Violence and the Gift – Challenging Continental Philosophy of Religion

JCRT_Fall2015-3

The collection of papers in this special issue began at the conference “Violence and the Gift: Challenging Continental Philosophy of Religion,” which took place on April 25-26 2014 in Vienna, Austria. The meeting was organized by the Institute for Human Sciences (IWM) in cooperation with the University of Vienna as part of the research project “Religion beyond Myth and Enlightenment”, underwritten by the Austrian Science Fund (FWF P 23255-G19). Designed as an expert meeting to bring together renowned scholars in the field, it sought to address the meaningful potential the confluence of the topics of “the gift” and “violence” could have for continental philosophy of religion today.

Violence & the Gift: Challenging Continental Philosophy of Religion, Special Issue of the Journal for Cultural and Religious Theory (JCRT), vol. 15, no. 1, Fall 2015
(Guest Editors: Ludger Hagedorn, Jason W. Alvis and Michael Staudigl)

 

Recent Publications

  • Europe at the Crossroads: Confronting Populist, Nationalist, and GlobalChallenges

    The extreme right wing is on the rise. And there are signs that part of the political mainstream in Europe, the US, and beyond is considering going along with far-right populist parties and their divisive, ethno-nationalist programmes. Europe at the Crossroads is an urgent scholarly response to the sociopolitical challenges that far-right programmes pose to …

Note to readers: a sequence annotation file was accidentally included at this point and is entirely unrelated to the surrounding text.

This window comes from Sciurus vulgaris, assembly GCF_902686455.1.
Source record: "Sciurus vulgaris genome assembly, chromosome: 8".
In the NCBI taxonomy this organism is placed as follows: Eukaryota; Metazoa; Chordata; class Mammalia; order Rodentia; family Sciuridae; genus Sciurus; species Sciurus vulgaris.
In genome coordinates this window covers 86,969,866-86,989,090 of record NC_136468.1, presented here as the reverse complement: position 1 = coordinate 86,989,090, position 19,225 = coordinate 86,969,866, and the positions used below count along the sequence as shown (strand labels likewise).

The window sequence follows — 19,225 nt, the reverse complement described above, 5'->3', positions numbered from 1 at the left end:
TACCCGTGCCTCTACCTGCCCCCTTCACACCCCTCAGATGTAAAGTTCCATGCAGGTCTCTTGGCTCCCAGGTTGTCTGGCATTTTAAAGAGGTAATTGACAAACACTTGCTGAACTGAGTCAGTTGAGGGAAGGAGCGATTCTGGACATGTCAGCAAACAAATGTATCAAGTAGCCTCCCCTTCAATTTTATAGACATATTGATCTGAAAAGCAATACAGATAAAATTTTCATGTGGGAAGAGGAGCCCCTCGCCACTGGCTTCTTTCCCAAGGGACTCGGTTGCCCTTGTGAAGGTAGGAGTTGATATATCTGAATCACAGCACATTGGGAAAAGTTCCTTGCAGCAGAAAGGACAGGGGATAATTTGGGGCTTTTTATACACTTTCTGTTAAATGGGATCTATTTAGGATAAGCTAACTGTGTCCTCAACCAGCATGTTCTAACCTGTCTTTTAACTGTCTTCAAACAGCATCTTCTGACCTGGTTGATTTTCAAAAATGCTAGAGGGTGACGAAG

Read more

  • Migrants and City-Making: Dispossession, Displacement, and Urban Regeneration

    In Migrants and City-Making Ayse Çaglar and Nina Glick Schiller trace the participation of migrants in the unequal networks of power that connect their lives to regional, national, and global institutions. Grounding their work in comparative ethnographies of three cities struggling to regain their former standing—Mardin, Turkey; Manchester, New Hampshire; and Halle/Saale, Germany—Çaglar and Glick …
    Read more

  • The Age of Questions

    In her book, Holly Case presents chapter by chapter, seven distinct arguments and frameworks for understanding the age. She considers whether it was marked by a progressive quest for emancipation (of women, slaves, Jews, laborers, and others); a steady, inexorable march toward genocide and the “Final Solution”; or a movement toward federation and the dissolution …
    Read more